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Childhood's Long History
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Results of GSAT are in schools this week
42,000 students will sit for the GSAT Exam in two weeks
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GSAT Practice Papers | GSAT Mathematics | Maths
A Sweet Advance in Candy Packing
It's a Math World for Animals
Human Body
From Stem Cell to Any Cell
Taking the sting out of scorpion venom
Sea Kids See Clearly Underwater
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Choosing a Preschool: What to Consider
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Expert report highlights the importance to parents of reading to children!
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Speedy stars
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Hold on to your stars, ladies and gentlemen
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Hungry bug seeks hot meal
When Fungi and Algae Marry
The algae invasion
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Return to Space
Pluto's New Moons
No Fat Stars
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Switchable Lenses Improve Vision
Young Scientists Take Flight
A Micro-Dose of Your Own Medicine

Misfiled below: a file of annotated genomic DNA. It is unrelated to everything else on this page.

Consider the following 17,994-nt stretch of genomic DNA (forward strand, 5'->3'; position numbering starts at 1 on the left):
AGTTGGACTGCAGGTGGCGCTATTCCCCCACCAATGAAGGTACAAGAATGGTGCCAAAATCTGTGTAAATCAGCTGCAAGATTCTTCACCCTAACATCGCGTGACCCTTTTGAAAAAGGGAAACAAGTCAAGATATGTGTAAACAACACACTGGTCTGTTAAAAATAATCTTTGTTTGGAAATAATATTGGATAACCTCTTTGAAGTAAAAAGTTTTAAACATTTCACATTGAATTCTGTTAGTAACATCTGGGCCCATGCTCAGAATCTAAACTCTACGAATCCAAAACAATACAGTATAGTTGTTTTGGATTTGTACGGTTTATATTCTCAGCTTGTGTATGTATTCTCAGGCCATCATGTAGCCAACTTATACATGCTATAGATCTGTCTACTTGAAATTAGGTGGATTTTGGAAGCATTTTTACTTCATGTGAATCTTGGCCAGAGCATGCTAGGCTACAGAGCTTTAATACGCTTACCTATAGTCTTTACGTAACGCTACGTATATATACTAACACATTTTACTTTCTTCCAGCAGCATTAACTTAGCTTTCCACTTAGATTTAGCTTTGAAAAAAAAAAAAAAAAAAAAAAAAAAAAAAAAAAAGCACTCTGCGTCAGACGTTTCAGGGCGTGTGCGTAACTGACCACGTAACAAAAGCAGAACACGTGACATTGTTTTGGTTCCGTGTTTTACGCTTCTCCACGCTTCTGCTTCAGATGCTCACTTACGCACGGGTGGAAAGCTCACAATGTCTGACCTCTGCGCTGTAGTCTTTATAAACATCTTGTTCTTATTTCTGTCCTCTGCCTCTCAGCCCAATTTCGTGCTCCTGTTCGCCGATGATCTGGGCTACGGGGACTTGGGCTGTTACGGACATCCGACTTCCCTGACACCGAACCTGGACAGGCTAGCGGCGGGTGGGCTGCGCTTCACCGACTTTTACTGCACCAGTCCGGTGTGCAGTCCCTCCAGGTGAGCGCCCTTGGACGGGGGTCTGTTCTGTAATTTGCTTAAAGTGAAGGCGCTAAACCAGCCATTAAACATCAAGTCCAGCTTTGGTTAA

The Parts of Speech
What is a Noun
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How to Fly Like a Bat
Morphing a Wing to Save Fuel
Revving Up Green Machines
Weather
Earth's Poles in Peril
Arctic Melt
Warmest Year on Record
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Fastest Plant on Earth

Move over, Venus flytrap. Now, there's something faster. Using a high-speed camera, researchers have documented what may be the quickest-acting plant ever seen: the bunchberry dogwood slinging pollen into the air. A bunchberry dogwood (Cornus canadensis) has flowers that look like those of the flowering dogwood tree, but the plant itself stands only about knee high. Its tiny flowers, measuring just a few millimeters across, are cradled in clusters of four white leaflets that many people mistake for petals. Williams College biologist Joan Edwards was inspired to study how the plant releases pollen by one of her students. While examining the flowers, the student had noticed that something suddenly "poofed." Edwards wanted to find out what was going on. To investigate the phenomenon, she and her coworkers used a video camera that takes 1,000 pictures every second. But the images came out blurry because the camera was too slow to capture what was happening. Next, the scientists used a superfast camera that shoots 10,000 frames per second. This time, the film showed exactly what happens when a bunchberry dogwood goes poof. The tiny flower's petals are highly elastic. The petals flip backward and release springy filaments. The filaments act like miniature versions of an ancient catapult known as a trebuchet. They snap upward, causing pollen to spray from containers hinged to the filaments. The mechanism unfolds so fast that the pollen experiences 800 times more gravitational force than an astronaut does in a space shuttle during launch. No known plant, not even the snapping Venus flytrap, comes close to that kind of speed.—E. Sohn

Fastest Plant on Earth
Fastest Plant on Earth








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